Developer(s) – HAL Laboratory
Publisher(s) – Nintendo
Director(s) – Masahiro Sakurai
Producer(s) – Hiroaki Suga, Satoru Iwata, Kenji Miki & Shigeru Miyamoto
PEGI – 7
Released in 1999, following a long and lucrative development cycle, Super Smash Bros went on to become one of the most beloved games on the Nintendo 64 selling the best part of 5 million copies after other fighting games old poorly on the system and later spawned into one of the company’s flagship franchises that today acts as one of Nintendo’s biggest system-selling series’ upon release. However, the original game had far more humble origins and as such, started out as an idea that would later be built upon to an astronomical extent. It’s a very enjoyable game considered a classic by many Nintendo fans.
Graphics – 7/10
The game takes place among various different stages based on beloved Nintendo franchises such as Donkey Kong, Super Mario, Star Fox, and The Legend of Zelda. Namely, with some of the lesser-known franchises at the time, which were EarthBound, F-Zero, and Metroid, it’s impressive how the developers envisioned how these series’ would look in 3D despite the lack of source material at the time compared to the more well-known Nintendo series’ that was much more established, but besides which, every stage and every character looked brilliant for the time and hardware available, and it was all complete with the iconic opening cinematic that has since become synonymous with the franchise.
Gameplay – 7/10
Super Smash Bros was the fighting game that every Nintendo fan growing had long dreamed up since the game was ever created, featuring a selection of some of Nintendo’s most beloved characters hashing out with fists, iconic weapons, and other weapons or objects that can be used to the player’s advantage. In terms of the core gameplay, there was a great deal to keep players coming back for more, and continuing to do so even over 30 years on. Although the variety in gameplay would be improved upon massively (with it actually being shocking how few unlockables there are in the original game compared to future entries in the series), the first game offers more than enough incentive to last for hours upon hours.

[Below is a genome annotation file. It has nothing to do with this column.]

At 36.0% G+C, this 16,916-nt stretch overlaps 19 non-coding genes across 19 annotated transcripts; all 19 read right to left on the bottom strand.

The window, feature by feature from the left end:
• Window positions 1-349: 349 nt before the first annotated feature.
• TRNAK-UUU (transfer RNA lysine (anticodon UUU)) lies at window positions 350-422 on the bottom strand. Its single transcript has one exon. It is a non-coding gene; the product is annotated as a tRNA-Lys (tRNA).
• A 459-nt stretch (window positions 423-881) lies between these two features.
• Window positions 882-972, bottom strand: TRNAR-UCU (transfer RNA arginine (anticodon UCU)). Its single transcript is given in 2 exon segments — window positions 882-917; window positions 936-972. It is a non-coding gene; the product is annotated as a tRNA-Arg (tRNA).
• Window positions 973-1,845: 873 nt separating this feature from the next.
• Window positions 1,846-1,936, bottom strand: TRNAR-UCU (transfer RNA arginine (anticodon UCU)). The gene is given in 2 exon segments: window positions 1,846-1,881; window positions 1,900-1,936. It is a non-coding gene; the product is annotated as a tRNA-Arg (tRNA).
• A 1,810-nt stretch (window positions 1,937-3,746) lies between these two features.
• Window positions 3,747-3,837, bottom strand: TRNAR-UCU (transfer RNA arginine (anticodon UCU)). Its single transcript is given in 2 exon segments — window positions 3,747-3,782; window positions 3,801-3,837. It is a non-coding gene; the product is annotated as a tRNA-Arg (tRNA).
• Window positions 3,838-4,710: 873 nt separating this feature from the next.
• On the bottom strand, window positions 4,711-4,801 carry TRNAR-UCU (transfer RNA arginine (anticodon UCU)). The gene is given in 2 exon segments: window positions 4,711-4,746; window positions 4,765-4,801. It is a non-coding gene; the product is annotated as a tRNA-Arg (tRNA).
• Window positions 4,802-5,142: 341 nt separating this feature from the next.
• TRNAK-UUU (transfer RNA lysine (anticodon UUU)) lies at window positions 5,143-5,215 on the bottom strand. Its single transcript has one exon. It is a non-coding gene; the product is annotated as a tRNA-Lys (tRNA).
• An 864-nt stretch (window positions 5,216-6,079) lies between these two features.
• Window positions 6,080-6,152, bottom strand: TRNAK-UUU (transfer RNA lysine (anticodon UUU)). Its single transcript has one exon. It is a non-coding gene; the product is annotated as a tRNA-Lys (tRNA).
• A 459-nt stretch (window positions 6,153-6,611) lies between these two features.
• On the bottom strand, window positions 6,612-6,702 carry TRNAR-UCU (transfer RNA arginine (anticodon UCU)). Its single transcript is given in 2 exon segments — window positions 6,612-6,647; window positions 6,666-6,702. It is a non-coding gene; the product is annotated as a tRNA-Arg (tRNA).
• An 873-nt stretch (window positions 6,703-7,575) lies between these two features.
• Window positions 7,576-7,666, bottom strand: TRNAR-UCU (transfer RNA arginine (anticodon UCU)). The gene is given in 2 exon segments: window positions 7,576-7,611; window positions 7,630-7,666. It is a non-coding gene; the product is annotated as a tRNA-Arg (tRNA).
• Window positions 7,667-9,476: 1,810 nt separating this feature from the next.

Controls – 9/10
For a completely new franchise, the game’s control scheme works out well enough. There are only a few minor nitpicks I have about it such as the need to use the C-buttons for things like jumping, whereas later entries in the series would go on to improve on this. It’s kind of like the transition between Goldeneye and Perfect Dark in that respect, which is part of the reason why I ended up enjoying later Super Smash Bros games far more than the first, but for the most part, the controls are fine.
Originality – 7/10
What made this game as original as it is is not the general concept of including Nintendo characters in a fighting game, because at the time it seemed like an obvious idea that Nintendo had astonishingly not undertaken themselves before Masahiro Sakurai showed them the initial demo he had worked on in secret. But what made this game truly stand out among other fighting titles is the way in which it plays out; not with health meters that need to be depleted, but rather a health meter that needs to be racked up to a high enough percentage that the opposition can be knocked out of the stage itself. It was a really unique idea and it’s a system that has been adopted and modified by several other developers throughout the years. It would’ve been more influential if original ideas like the final smash moves were implemented (which wouldn’t be until Super Smash Bros Brawl), but on its own merits, it turned a niche gaming genre on the Nintendo 64 into a beloved one.
Overall, the original Super Smash Bros has remained, and always will remain, a classic game with a lot to play for. Other Smash Bros games would come along and blow this game out of the water in my opinion, but the original game was certainly a more than adequate starting point.